What information is stored on the microchip?

Only the identification number is stored on the microchip itself. This unique ID number is linked to a computer record held by a licensed pet registry. Those records contain details of the animal and its owners name, address and contact details. These are set up by the authorised implanter (your vet, Council, RSPCA etc) but you can access and update them yourself at any time via the internet or by telephone.

Can I track my pet through the microchip?

No. The microchip is not a GPS and cannot track your animal if it gets lost. There are, however, now GPS devices that can be affixed to collars or, in some cases, implanted. These can also help you locate a lost pet but they do not take the place of a microchip.

Can it store my pet’s medical records?

Currently, no. Some licensed pet registries will allow you to store medical records along with your other registration details.

What if I move house?

All of the pet registries have online facilities that allow you to enter your pet’s microchip number and check and update your records. Or, if you are not comfortable with online forms, the Alpine Animal Doctors hospital staff are happy to do any updates for you. The microchip is only as good as the records kept at the registry so it is very important that you keep them up to date.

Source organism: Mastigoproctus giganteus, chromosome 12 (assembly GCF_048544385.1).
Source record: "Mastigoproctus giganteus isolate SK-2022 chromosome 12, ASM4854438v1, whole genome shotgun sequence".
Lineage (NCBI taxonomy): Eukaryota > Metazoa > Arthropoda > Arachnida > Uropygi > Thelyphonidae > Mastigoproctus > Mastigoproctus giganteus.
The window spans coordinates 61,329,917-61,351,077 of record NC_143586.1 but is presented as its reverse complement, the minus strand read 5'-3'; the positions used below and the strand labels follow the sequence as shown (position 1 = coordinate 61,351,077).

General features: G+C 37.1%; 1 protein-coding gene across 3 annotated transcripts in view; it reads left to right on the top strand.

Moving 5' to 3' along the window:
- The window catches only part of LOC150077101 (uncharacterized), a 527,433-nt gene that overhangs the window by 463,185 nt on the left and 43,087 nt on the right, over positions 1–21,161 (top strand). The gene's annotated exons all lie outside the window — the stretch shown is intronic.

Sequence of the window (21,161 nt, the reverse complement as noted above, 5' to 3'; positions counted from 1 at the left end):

What if I lose the microchip number?

No problem. At Alpine Animal Doctors we also securely store the microchip number with your pet’s medical records. You can also have your pet scanned to recover the number. Any Council, veterinary clinic, animal shelter or other authorised implanter can do this for you.

Do microchips ever fail?

Sometimes, yes. Like any electronic device there is the occasional chip that doesn’t activate when read by a scanner. But it’s very, very rare, the failure rate is one in tens of millions of chips.

Does a microchip really help me find my lost pet?

Yes, it does. Microchips are the single most effective way to reunite you with your lost pet. For any animal lover who recognises that they have a duty of care to their furry family members microchips are as essential as good nutrition, exercise and regular health care.

E&OE. The information provided in the articles on this site is intended as a guide to assist readers to become better informed about health issues that may affect their pets and livestock. They are not a substitute for appropriate veterinary advice and treatment. They should not be used for diagnosis or treatment of any individual animal and no person should place reliance on information derived from them, where such reliance may result in loss, damage or injury. Always consult a qualified veterinarian to obtain advice.

Although Alpine Animal Doctors make every effort to ensure that the information contained in our articles is accurate and up-to-date we can accept no responsibility for errors or omissions that may occur.